I’m not saying that you can’t run a societal experiment that people will vote for “with their feet”. I’m saying that there are far too high costs associated with moving from one zone/group/experimental society to another to lead to a healthy competition between the zones/groups. And they are too high to give a reasonable measure of “freedom” to individuals. Freedom has always been won by people who said “this is my home, and I want to have this freedom right here”. By the people who refused to vote with their feet.

I see how that can work. Communism failed in practice partly because (a) lazy people worked less efficiently and (b) evil people tried to be “more equal” than others. By getting to pick your people and to fire people as a last resort, you eliminate problem (a).
But I’m afraid that “you can move out of your company-provided house, take your kids away from their friends in the company-run school, say goodbye to all your friends and move out of the company town whenever you want” doesn’t really help at all against problem (b).


#12

No problem at all! Though some of these are specific so the solutions are going to have to be a bit more targeted. There are generally lots of solutions and some are compatible with the co-opernation approach, some with popobawa4u’s, some with using a NGO/charity as a shell, and so on.

But knowing solutions are there helps keep that creative process going, no?

I probably should’ve said that better.

At FIRST the ‘optimal pool’ for the co-opernation approach is basically anybody who’d be willing to travel for a job where they’re provided a very high standard of living, the ability to choose between a large number of governmental, social, and economic systems (or create their own) who also is eager, easily motivated, and skilled in whatever LOB/supply chain component is being pursued at that moment.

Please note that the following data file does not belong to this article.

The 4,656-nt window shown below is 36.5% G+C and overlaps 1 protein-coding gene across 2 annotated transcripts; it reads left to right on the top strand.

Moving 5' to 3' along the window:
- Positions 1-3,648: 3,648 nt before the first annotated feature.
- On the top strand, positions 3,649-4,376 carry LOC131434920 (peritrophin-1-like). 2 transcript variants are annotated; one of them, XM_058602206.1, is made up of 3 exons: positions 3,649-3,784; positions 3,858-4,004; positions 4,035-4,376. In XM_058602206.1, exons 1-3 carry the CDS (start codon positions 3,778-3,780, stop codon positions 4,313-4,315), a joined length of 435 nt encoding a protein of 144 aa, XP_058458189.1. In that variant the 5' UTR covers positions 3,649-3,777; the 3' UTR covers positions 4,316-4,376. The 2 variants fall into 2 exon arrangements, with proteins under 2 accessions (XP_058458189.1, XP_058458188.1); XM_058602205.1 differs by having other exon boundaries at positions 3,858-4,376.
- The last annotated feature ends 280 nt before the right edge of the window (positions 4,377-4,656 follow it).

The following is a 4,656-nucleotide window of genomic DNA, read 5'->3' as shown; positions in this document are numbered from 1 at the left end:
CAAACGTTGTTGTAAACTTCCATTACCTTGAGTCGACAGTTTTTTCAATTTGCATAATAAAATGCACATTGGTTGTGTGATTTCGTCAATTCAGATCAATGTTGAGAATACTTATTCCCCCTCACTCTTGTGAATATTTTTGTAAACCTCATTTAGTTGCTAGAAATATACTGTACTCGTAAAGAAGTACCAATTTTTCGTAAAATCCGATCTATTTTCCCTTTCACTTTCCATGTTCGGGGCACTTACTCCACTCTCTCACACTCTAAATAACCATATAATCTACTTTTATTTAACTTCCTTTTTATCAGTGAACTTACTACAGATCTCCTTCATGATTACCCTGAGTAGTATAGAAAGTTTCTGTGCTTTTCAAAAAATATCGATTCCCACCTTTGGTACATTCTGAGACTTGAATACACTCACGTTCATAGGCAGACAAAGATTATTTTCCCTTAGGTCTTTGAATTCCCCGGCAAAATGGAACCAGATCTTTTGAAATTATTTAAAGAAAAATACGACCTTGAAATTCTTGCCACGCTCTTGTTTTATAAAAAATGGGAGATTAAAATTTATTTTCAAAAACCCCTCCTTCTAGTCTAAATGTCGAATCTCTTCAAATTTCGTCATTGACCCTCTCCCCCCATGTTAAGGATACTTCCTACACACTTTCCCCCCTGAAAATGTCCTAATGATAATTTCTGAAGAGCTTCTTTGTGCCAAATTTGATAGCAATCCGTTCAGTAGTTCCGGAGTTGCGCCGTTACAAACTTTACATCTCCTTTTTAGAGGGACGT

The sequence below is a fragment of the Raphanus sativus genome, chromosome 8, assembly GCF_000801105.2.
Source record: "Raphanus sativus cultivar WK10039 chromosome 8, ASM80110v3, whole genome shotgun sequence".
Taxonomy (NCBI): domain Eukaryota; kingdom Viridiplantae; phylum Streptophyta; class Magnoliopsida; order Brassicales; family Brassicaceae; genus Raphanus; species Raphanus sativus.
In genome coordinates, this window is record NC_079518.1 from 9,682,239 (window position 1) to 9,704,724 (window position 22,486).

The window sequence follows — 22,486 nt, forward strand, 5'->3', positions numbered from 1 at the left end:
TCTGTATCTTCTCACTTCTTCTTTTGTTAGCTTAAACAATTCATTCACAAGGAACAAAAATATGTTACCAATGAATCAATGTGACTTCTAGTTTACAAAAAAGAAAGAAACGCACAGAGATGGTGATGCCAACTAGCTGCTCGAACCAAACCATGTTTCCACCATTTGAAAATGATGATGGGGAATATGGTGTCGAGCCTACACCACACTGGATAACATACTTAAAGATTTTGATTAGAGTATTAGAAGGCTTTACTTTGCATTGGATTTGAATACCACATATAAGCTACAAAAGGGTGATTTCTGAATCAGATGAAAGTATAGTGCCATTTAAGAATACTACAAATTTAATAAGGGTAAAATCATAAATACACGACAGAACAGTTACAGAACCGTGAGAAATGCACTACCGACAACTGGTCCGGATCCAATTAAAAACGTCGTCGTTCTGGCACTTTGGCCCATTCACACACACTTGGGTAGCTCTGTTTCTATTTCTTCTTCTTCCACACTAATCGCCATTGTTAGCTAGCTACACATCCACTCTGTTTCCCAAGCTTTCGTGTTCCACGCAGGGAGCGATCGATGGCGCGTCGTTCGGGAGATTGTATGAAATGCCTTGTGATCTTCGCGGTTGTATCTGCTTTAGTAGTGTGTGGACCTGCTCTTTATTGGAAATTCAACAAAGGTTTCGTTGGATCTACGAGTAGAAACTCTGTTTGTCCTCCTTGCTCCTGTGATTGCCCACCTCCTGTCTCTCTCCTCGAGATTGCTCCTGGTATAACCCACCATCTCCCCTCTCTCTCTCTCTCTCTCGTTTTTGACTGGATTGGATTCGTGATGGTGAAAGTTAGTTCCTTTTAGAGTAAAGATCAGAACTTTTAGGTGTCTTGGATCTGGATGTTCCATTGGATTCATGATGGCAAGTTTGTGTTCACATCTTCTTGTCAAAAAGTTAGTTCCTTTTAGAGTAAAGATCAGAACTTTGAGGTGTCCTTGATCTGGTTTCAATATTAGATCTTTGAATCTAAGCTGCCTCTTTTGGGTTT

However, the fact that we can treat ourselves as a job and not force people to ‘give up’ their nationality (we could set up shop like franchises) is a pretty big advantage. It’s not that different from your typical corporate, college, military, or other campus at a fundamental level.

That’s also why the big advantages at first are for the mobile, they’re the ones that make the system work the best and fastest because they’ll help us optimize our Campus Standards/National Laws/Spillover Benefits systems (So various campuses are set up in places with compatible local laws and we’re spilling out benefits that the local community/host nation greatly wants…needless to say I’m a big fan of healthcare)

In the end I think as we stabilize and grow we do end up with a pretty massive pool, because we’re offering people up the chance to live a life based on who they are now and who they want to become rather than just having a birth-nation lottery. But we don’t appeal to certain parts of the population until we get much larger, and certain people will NEVER want to join up. But that’s fine. Nothing’s for everyone, but this raises the bar and starts competing for people by offering them up lives they want…and who else does that?

And again, I think that with the co-opernation approach those costs and risks are greatly minimized. We’re using the existing legal framework of a corporation, not of a nation.

And without those risks, I think there are going to be a lot of people who choose to gravitate towards Cosplay Island or even just for little improvements like being part of a government where it’s not okay for people in authority to lie.

And it doesn’t even preclude somebody setting up shop right next door, people could stay together and not necessarily move at all…but you DO see where the logistical issues happen, right? What if you and most of the people nearby want to set up a better set of rules but not EVERYONE does? Either somebody moves or somebody gets kicked out. Or you’re stuck with the same set of laws that some old dead guys who didn’t think women could make good decisions or black people weren’t entirely people came up with.

We’re starting by favoring moving heavily over kicking people out or trapping people in the past. That’s all, really.

So I’m really not seeing the big concern there. It’s all entirely optional, but for our initial growth the mobile are far more useful than the stuck-in-the-dirt.

Nah,we solve (b) by having a serious focus on principled hiring, a basic set of ethics coming in (REALLY simple stuff) and by firing your ass if your’e a dick or have no interest in doing anything useful. I mean, right off murderers and such can be dropped back on their original birth nation, but we could come up with a Finnish-style alternative or something. And we don’t really need people to work amazingly hard in the end, so we’re not terribly demanding. We should have more than a sufficient productivity buffer to take on a lot of people who can’t help themselves and nobody else is helping too…to support them even if they aren’t employee/citizens.

Except on the asshole thing. We draw a big line on thinking it’s okay to ruin somebody else’s day and there’s never going to be a reason to bring in a bunch of drama queens. They can stay outside.


#13

This topic was automatically closed after 760 days. New replies are no longer allowed.